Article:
The Garages & Gasoline Alley - capture candid photos of the Indycar stars and their cars as
they enter & exit the track.  On a slow day, you might get them to sign a photo or pose with you for
a photo.   You need a
garage pass to enter the garage area.  No drinks are allowed and you need
to stay aware of what's going on around you as there are various vehicles and people hurrying
about on business.

The Pits - If you have a
pit pass, you can get up close to the action with no fence in the way.  If you
go to the far south end, you can get some good track photos of cars leaving the pits as well as cars
going through Turn 1.   Where there's room, I'll step through someone's pit and take photos from
the wall separating the pits from the pit lane.   You really need to stay aware in the pits so you don't
get run over or in a race team member's way.

In Front of Pagoda Tower - A tall fence runs most of the length of the pit lane,  however there is a
big gap along the front of the Pagoda Tower.   Many events happen near the tower,

Slots in Fence - If you search along the tall fencing, you may find photography slots where you can
snap a photo without the fence in the way.  This is especially apparent along the inside of Turn 3 as
well as the Infield portion of the US Grand Prix course.

The Hall of Fame Museum -  Take photos of a ton of cars.

Car Displays - can be found anywhere, especially beside the Museum.

High in the stands or in the Penthouse - You can take photos over the fencing.   Corners are nice.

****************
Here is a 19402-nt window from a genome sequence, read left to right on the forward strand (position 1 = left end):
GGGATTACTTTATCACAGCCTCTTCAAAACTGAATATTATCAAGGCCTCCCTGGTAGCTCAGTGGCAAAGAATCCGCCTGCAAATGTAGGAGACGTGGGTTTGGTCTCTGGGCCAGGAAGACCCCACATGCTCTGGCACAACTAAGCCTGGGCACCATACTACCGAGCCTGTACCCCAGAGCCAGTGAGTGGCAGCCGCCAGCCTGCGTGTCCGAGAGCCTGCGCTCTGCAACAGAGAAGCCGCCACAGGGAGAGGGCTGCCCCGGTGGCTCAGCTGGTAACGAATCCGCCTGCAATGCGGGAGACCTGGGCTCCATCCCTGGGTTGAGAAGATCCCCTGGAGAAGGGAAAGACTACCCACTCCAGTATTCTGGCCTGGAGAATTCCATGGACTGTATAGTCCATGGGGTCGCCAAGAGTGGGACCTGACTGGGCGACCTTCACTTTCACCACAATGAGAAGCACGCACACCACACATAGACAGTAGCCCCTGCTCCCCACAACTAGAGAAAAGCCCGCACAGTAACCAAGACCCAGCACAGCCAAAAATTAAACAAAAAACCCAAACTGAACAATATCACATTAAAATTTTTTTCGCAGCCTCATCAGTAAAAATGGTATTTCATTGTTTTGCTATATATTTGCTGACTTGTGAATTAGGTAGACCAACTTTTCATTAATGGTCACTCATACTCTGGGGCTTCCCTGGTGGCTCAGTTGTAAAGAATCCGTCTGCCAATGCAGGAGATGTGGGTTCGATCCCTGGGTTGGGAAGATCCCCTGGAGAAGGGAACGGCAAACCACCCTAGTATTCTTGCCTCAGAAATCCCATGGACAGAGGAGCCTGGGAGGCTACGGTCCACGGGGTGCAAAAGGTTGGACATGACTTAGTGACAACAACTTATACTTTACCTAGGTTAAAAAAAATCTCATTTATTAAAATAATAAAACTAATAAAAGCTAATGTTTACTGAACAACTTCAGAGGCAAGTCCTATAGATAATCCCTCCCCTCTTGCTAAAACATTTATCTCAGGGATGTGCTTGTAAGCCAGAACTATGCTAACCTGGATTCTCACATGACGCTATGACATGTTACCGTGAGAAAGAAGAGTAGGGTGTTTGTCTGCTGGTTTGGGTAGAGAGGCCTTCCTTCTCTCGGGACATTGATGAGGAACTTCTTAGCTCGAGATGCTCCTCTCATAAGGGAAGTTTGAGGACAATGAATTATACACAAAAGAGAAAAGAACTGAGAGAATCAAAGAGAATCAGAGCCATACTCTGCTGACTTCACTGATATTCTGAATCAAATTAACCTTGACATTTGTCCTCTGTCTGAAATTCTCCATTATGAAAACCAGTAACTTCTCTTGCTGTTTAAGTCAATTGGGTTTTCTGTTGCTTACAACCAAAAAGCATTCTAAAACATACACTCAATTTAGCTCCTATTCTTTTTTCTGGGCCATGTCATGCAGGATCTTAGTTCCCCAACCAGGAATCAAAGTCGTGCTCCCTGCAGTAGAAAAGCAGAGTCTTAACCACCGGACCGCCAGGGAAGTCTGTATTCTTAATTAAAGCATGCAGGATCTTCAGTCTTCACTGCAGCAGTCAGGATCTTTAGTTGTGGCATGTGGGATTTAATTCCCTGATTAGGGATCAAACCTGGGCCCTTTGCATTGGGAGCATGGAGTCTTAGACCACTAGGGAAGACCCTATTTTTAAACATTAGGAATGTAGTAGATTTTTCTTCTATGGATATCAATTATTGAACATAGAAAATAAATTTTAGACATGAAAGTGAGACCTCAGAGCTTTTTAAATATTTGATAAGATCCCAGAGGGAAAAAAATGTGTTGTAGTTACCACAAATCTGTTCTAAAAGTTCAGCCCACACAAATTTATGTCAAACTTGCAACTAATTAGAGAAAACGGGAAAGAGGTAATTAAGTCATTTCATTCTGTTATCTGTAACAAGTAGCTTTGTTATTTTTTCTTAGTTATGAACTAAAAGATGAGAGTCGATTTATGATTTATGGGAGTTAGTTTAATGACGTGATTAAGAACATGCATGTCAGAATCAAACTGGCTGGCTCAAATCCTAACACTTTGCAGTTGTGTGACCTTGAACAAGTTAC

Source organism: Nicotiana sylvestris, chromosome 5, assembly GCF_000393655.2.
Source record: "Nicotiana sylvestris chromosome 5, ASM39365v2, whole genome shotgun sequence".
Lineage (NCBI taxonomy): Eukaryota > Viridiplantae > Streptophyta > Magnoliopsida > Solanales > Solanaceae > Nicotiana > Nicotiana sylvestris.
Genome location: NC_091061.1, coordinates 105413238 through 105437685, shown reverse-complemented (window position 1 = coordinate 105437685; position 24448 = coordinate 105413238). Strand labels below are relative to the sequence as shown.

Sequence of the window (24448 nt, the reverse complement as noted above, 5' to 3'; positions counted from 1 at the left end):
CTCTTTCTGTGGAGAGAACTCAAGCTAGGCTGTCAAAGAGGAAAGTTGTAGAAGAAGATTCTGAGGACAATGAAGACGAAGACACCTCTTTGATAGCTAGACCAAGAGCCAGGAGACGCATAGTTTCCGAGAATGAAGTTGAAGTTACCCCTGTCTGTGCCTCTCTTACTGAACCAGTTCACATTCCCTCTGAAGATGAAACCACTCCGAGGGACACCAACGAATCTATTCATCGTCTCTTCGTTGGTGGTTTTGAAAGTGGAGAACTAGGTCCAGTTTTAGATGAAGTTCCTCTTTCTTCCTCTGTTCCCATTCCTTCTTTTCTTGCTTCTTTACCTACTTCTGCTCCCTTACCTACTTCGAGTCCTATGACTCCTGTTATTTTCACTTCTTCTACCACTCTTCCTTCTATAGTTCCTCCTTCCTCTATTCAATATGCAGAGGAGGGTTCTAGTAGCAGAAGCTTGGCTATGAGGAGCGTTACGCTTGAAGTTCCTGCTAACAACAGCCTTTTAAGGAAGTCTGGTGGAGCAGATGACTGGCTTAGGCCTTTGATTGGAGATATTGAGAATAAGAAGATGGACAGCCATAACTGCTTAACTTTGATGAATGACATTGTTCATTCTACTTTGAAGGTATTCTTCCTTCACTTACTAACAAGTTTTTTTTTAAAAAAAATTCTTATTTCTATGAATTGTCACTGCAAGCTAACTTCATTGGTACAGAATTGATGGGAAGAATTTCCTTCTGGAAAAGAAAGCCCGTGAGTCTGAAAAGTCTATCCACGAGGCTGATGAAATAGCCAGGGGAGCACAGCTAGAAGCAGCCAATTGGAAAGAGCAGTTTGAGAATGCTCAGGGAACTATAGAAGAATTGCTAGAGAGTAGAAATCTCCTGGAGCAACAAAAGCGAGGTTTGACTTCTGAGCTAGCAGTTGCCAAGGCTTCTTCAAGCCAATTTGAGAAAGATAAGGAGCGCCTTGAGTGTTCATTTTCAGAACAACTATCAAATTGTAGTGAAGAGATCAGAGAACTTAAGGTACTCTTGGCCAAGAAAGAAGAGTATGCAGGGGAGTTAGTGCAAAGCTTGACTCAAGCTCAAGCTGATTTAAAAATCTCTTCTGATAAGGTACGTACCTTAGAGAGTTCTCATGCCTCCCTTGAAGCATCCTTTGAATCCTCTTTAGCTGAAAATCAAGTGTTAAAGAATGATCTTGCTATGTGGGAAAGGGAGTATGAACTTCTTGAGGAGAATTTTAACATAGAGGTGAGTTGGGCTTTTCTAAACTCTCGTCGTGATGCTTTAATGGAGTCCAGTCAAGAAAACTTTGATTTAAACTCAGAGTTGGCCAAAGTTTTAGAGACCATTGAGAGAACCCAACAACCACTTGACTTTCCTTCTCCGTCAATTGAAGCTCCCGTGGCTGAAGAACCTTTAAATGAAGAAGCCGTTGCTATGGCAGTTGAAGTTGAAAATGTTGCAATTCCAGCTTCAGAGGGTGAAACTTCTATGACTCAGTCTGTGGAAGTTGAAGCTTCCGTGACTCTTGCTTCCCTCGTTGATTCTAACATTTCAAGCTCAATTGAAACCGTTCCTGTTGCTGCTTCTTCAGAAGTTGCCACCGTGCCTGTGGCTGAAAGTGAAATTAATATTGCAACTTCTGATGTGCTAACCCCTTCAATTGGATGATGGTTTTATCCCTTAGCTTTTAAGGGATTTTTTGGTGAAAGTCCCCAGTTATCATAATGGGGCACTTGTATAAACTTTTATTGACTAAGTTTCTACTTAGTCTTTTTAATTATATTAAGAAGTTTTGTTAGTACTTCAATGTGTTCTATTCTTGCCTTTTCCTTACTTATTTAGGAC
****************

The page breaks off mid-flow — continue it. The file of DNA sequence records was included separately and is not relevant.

Stand E Penthouse is a popular spot to shoot cars coming down the front straight.  Try the front
row of Box 7.

Turn 9 - For races on the road course, if you go to the infield and go to the south end of the viewing
hill, there is a gap where the fence ends and you can easily get photos with no fence in the way!
Your Number One objective should be to try to produce a sense of speed in your still
pictures. How? There are three traditional ways to do this.

The first technique is to freeze the action with a fast shutter speed. This may be fine for a
pole vaulter, but it's a bad choice at an auto race. If you "freeze" a speeding car or
motorcycle so that it looks like it's standing still, that's exactly the way it will look - like it's
standing still. It may as well be parked!

The second technique is a better choice at the raceway. Place your camera on a tripod
and shoot with a slow shutter speed. How slow? Start with 1/30-second and experiment
with even slower shutter speeds like 1/15th or even 1/8th. On your prints the racing cars
will come out with a blurred look on your prints. This blurring implies to the viewer that
they're whizzing by.

The third technique is an even better choice at the raceway. As we just described, place
your camera on a tripod and use a slow shutter speed. This time, however, pan as a car
whizzes by. How do you pan? You pick up the car in your viewfinder a few seconds before
you actually press the shutter button. Follow the car in your viewfinder by swiveling the
camera to keep it in view. As the car zooms by, press the shutter button. Keep following
the car in the viewfinder for a few more seconds. Result: The racing car will come out
sharp in the print, but the background will blur. This blurred background implies "speed!"

With either technique, there's one more subtle trick NYI suggests: When you look at the
racing car in your viewfinder, position it off center - with open space in front of it. In the
finished print, this adds to the illusion of speed because it gives the car space to "move
into." The picture looks much better this way.

Reprinted with permisssion from the New York Institute of Photography website.
Good Photographys Spots Around the Speedway
Here are some tips on how to take great auto-racing pictures from the world's largest
photography school, the New York Institute of Photography (NYI).
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